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  • New cooking requirements?

    Anyone heard anything about the new cooking merit badge requirements?

  • #2
    Rumor here is that the new requirements are somehow harder. Maybe the first requirement will include personal safety and first aid, i.e. "Explain the hazards of ..." or maybe a really hard life skill requirement like "Brew a cup of coffee for your scoutmaster. To pass this requirement, the scoutmaster must say "Now that's a great cup of coffee. May I have another cup?".

    Anyway, this rumor has fueled a rush to start if not finish Cooking under the current requirements.

    Comment


    • #3
      There are people over on Bryan all up in arms over this and I can't figure out why. Cooking is a necessary life skill, more so than most of the other Scoutcraft skills. Not trying to denigrate Scoutcraft, but you have to eat every day. If we made a Eagle Required Laundry MB that required doing your family's laundry for 30 days I suspect moms would be much more supportive of the program. Even if they double the required number of meals it is still fairly easy to do. They are going to cook and eat anyway. Without looking it up I think it is cook for two others, so a patrol can have two cooks. The backpacking meals do not have to be done on a actual backpacking trip, just using the methods. If the increased emphasis is on indoor cooking as rumored, so what ? Buy the groceries and cook for your family for seven consecutive days. Prepared. For Life.

      Comment


      • #4
        Some people simply do not handle any changes well. For some reason it is always the end of the world. Just ignore. It should have never been removed in the first place IMO.

        Comment


        • #5
          Originally posted by King Ding Dong View Post
          The backpacking meals do not have to be done on a actual backpacking trip, just using the methods.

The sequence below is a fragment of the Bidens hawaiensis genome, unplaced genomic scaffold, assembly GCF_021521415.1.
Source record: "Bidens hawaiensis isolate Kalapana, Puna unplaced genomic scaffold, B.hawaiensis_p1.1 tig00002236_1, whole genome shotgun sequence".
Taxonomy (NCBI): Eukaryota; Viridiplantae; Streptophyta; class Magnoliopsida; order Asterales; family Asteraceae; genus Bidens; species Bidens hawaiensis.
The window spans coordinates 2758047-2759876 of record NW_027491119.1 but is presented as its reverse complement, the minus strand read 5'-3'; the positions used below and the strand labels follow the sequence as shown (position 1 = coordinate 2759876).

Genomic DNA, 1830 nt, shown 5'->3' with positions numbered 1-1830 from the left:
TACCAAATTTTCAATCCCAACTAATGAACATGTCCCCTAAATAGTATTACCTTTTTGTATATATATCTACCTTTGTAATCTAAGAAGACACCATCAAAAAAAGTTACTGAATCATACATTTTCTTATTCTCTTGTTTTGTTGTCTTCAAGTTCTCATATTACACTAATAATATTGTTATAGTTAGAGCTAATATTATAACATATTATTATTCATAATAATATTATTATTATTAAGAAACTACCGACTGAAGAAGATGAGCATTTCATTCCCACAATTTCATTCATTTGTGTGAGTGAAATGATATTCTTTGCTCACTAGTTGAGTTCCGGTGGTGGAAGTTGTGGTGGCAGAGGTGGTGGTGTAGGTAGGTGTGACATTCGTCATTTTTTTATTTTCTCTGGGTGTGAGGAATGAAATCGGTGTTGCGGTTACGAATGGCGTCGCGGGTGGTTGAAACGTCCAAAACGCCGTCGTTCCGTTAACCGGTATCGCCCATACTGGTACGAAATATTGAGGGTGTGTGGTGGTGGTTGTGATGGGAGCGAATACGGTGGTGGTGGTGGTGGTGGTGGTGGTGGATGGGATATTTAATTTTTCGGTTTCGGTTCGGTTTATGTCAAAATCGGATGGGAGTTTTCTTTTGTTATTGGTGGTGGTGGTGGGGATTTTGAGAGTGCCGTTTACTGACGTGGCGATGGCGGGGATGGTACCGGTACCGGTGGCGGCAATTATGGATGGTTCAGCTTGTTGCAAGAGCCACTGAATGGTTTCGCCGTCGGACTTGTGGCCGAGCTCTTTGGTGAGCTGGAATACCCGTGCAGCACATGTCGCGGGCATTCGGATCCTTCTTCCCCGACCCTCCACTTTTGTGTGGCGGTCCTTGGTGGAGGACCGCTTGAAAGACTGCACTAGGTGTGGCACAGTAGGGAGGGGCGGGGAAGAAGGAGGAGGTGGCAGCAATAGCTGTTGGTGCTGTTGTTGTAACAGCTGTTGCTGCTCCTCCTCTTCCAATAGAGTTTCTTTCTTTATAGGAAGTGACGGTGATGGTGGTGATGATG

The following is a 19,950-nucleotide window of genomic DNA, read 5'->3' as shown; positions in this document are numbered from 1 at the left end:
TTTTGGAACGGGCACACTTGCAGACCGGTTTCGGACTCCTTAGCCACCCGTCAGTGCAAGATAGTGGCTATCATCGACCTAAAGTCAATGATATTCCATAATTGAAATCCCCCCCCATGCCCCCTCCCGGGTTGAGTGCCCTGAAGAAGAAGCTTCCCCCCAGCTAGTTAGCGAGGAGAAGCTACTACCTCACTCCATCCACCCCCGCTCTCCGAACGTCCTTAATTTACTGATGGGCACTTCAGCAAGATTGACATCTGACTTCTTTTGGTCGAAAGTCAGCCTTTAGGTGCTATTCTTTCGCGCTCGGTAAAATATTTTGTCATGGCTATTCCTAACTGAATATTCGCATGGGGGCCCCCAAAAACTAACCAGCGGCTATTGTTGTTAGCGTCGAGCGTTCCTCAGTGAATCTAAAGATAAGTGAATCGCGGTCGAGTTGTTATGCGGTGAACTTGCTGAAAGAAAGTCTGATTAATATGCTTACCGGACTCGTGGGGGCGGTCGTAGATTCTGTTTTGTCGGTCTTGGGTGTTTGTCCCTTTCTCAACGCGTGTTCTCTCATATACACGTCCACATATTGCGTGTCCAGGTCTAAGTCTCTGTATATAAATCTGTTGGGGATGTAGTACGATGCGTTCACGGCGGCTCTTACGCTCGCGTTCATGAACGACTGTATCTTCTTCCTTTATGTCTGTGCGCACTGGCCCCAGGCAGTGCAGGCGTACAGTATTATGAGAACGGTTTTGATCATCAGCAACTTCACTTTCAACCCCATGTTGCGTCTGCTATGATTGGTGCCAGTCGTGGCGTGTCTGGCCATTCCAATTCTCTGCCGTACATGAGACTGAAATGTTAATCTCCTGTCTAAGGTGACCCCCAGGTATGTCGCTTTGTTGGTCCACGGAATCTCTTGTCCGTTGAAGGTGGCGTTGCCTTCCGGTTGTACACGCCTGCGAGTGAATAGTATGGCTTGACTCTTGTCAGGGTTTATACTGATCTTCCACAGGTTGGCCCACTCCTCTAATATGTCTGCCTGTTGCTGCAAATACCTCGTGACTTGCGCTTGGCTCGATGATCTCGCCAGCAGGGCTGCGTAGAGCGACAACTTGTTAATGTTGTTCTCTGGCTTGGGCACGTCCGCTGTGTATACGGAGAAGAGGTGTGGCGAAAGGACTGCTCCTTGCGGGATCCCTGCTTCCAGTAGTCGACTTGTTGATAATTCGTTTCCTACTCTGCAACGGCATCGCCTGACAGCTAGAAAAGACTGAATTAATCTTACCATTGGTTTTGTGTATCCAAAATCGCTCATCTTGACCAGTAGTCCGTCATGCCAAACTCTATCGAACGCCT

This makes it consistent with Camping Merit Badge, which is designed to get Cub Scout survivors to Eagle without ever walking into the woods with packs on their backs.

          Comment


          • qwazse
            qwazse commented
            Editing a comment
            Of all the types of outings where a boy can cook independently (simply because most backpacking meals are done in groups of 3 or 4 max).
            You'd think a troop would simply schedule more backpacking excursions just so boys would have more opportunities to work on the MB.
            [looking for the wishful thinking emoticon ...]

          • Brewmeister
            Brewmeister commented
            Editing a comment
            Yes but it is really impractical to haul the two-burner camp stove, 20 pound propane tank, kitchen box requiring 4 pallbearers, dutch ovens, and 20-foot dining fly into the wilderness.

          • koolaidman
            koolaidman commented
            Editing a comment
            Don't forget the dutch oven table so you don't have to lean over to turn your lid.

        • #6
          Gee, my wife and I went on a vacation last week and used a one-burner backpack stove the whole week. We didn't have a problem, and didn't starve to death. It takes a bit more planning, but that comes with experience and actually doing it. Reading about it in a book does not make one an expert on the subject. Circumventing a requirement only insures the boy will never learn to do it right if needed.

          Being able to cook on a two-burner stove is great. Making the adjustments to a one-burner is laudable, but cooking on an open fire takes real skill beyond turning a adjusting screw on the burner. Taking that progression into account, a scout that can cook on an open fire will be able to adjust better to a burner stove far easier than the scout who has to because of necessity have to cook a meal on an open fire.